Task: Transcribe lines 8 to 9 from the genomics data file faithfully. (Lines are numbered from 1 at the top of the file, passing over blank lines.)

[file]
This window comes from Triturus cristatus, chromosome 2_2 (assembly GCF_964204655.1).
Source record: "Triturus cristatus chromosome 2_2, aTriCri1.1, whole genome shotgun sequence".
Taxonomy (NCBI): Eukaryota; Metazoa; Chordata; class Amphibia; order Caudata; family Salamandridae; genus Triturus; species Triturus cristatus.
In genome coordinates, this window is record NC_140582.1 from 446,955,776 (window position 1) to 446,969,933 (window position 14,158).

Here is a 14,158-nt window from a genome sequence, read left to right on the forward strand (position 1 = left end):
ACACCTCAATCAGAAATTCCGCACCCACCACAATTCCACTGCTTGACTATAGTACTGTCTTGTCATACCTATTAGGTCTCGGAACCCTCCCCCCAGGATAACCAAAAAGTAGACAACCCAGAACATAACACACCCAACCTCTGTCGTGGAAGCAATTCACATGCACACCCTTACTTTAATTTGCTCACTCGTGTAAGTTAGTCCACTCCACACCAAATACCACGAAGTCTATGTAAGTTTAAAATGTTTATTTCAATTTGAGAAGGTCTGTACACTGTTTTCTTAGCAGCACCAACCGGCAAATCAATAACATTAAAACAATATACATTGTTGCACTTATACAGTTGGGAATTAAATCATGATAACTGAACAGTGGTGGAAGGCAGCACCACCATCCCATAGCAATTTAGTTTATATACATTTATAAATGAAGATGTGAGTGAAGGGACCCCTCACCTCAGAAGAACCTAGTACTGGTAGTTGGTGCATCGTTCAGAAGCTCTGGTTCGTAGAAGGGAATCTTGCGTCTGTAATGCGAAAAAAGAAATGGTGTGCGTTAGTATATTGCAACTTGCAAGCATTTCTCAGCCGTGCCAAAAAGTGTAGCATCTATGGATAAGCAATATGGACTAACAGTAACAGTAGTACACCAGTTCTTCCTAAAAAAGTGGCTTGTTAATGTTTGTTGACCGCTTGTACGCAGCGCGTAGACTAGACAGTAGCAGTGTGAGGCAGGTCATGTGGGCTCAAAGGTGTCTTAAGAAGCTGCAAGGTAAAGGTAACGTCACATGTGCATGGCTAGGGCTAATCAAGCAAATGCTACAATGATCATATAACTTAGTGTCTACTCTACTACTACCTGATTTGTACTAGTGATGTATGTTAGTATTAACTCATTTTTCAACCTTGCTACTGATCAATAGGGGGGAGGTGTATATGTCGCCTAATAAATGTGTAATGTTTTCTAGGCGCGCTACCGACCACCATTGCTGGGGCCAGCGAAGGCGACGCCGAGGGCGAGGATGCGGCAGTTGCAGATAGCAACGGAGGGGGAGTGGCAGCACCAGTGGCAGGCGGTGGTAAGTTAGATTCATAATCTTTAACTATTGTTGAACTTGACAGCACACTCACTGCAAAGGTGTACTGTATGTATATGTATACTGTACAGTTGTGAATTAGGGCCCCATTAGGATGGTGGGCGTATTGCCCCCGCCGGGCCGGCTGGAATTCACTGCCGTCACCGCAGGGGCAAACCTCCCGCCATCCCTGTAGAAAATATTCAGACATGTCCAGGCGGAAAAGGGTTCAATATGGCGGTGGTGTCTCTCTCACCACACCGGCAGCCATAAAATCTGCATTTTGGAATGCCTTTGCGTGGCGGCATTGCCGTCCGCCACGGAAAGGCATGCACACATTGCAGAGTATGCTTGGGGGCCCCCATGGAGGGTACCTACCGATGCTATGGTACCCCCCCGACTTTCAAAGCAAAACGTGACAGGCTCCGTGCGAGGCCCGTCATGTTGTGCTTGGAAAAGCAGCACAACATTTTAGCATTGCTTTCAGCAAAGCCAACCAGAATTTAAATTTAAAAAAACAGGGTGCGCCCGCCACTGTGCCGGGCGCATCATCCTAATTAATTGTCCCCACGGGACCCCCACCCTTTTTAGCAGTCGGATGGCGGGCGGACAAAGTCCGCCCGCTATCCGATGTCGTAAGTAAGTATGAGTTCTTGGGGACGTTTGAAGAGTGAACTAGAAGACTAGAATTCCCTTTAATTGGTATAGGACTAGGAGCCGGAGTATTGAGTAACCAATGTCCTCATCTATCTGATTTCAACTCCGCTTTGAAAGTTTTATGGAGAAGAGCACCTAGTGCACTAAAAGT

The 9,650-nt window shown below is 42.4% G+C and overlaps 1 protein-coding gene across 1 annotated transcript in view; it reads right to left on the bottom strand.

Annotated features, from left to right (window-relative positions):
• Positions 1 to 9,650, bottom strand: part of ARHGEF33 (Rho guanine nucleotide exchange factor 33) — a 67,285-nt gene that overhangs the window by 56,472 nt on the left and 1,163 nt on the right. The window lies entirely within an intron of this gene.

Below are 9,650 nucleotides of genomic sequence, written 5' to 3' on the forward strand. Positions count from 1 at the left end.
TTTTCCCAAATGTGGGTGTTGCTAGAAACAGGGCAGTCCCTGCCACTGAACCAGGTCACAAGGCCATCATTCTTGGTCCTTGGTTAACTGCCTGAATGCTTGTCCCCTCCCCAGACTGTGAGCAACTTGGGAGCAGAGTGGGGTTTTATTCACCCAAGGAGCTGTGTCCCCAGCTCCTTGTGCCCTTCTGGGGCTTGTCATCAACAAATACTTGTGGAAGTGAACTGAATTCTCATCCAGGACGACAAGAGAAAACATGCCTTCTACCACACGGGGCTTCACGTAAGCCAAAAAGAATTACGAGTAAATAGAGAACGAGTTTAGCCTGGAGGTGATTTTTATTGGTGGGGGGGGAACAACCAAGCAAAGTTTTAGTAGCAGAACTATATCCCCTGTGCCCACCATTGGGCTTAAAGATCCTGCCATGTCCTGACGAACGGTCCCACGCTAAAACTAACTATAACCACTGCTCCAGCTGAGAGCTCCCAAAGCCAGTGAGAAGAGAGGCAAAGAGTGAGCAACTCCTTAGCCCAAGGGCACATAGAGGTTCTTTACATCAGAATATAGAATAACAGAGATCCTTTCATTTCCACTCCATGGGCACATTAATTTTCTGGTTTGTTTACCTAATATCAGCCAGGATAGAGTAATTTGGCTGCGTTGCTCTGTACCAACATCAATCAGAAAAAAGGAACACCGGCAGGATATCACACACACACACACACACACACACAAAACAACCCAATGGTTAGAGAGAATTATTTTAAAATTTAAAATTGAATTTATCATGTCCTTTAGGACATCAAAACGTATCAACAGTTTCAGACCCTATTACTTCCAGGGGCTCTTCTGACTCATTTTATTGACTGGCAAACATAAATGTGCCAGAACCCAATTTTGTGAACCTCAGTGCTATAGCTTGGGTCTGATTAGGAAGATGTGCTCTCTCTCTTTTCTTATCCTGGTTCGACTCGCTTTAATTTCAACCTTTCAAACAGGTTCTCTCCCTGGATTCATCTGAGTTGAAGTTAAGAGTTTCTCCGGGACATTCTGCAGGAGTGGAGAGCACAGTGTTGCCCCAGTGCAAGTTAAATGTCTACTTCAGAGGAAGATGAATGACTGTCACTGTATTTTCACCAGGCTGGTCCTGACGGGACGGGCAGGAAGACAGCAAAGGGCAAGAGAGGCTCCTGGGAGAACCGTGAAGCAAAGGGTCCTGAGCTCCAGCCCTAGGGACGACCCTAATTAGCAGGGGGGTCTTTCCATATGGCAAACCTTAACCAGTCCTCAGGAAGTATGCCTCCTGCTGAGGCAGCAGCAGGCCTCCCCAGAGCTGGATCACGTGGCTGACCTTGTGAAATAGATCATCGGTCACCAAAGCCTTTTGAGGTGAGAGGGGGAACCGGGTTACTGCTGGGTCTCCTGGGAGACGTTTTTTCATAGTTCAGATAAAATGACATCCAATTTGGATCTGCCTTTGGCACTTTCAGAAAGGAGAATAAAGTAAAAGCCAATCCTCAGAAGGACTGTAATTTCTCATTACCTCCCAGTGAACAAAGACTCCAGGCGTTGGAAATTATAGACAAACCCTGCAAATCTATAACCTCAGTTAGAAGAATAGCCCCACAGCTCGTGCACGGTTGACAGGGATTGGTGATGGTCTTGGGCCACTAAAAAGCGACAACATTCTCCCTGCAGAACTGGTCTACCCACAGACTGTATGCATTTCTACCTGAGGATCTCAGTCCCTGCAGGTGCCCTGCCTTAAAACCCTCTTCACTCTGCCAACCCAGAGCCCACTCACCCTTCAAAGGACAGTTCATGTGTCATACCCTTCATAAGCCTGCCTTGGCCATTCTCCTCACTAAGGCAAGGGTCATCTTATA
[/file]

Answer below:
Annotated features, from left to right (window-relative positions):
• Positions 1 to 9,650, bottom strand: part of ARHGEF33 (Rho guanine nucleotide exchange factor 33) — a 67,285-nt gene that overhangs the window by 56,472 nt on the left and 1,163 nt on the right. The window lies entirely within an intron of this gene.